As a fan of Taraji P. Henson ("Hustle & Flow," "The Curious Case of Benjamin Button"), I was curious to see what she would bring to her role as a wife dealing with a struggling marriage. My own involvement in "Fireproof," as the one who wrote the novel based on the screenplay, gave me appreciation for this important subject, and yet I'd heard little about this film. My expectations for the overall story were low.
What a nice surprise! Without being crass or gratuitous, the script allows these characters to portray real problems in believable ways. Soon after the rosy opening, in which they tie the knot with the bishop's wise words barely sinking in, they find their marriage crumbling beneath financial pressures, different goals, and a drought of physical intimacy. Dave wants a child, while Clarice is career-minded and wanting to build a comfortable lifestyle--even if it means "faking it till you make it." Dave compensates by coaching Little League, an activity that Clarice fails to understand and which allows the mother-in-law to push her way into the home.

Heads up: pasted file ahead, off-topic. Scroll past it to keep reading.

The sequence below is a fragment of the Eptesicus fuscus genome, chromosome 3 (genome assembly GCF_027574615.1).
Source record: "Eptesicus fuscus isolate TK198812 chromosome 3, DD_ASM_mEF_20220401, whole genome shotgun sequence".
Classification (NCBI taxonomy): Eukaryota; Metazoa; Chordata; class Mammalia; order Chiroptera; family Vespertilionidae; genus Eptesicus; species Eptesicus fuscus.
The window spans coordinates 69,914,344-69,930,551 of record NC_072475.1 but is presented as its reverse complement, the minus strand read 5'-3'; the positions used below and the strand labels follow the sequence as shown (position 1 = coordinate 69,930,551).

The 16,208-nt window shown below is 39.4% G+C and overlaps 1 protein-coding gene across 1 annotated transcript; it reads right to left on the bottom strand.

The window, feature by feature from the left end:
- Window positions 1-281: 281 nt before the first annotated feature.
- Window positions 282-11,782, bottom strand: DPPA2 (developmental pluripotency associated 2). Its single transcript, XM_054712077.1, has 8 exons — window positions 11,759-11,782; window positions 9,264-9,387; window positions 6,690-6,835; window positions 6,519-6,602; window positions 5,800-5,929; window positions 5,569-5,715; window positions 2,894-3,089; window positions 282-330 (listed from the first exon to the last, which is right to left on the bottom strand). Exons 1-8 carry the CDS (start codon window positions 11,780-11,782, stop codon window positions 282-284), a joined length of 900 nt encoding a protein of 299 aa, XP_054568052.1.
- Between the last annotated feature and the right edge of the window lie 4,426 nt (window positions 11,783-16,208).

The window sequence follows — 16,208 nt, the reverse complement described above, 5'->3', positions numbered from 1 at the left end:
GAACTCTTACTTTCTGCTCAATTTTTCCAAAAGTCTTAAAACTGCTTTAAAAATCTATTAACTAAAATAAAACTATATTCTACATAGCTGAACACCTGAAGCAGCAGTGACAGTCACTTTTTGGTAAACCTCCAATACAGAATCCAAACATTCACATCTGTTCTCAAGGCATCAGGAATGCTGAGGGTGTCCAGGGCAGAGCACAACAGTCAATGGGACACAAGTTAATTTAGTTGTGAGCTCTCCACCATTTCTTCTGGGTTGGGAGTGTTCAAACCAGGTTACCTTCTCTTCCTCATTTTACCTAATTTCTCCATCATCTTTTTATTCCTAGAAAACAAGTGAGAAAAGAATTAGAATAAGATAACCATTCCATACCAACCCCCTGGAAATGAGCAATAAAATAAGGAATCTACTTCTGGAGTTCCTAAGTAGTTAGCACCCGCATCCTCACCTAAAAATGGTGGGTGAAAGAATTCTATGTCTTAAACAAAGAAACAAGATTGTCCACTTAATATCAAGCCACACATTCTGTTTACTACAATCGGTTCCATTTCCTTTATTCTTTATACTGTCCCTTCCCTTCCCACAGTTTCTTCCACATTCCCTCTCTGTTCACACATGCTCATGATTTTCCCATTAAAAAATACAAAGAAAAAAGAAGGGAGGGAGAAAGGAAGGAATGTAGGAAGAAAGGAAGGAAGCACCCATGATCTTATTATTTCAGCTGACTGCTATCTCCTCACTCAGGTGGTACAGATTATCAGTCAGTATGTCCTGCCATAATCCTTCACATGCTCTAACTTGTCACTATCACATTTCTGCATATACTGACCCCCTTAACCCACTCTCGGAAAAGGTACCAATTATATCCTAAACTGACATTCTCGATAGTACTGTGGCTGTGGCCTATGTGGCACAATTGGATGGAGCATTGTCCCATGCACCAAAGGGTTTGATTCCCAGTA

With things already rocky, a tragic accident leaves Clarice in physical therapy and feeling bitter. Her therapist, an attractive white female, turns the head of Dave's male friends, and the bond that he builds with her becomes threatening to Clarice and to their hopes of ever rebuilding the love they once had for each other.
The acting is superb, particularly on the part of Morris Chestnut, Taraji P. Henson, and the lady who plays the mother-in-law. There's some nice comic relief, and there are a number of powerful scenes that don't always end with nice tidy resolutions. The message is one of hope and encouragement, but it doesn't feel too preachy or glib. It's a satisfying and worthy tale on a number of levels, and not one to be easily dismissed.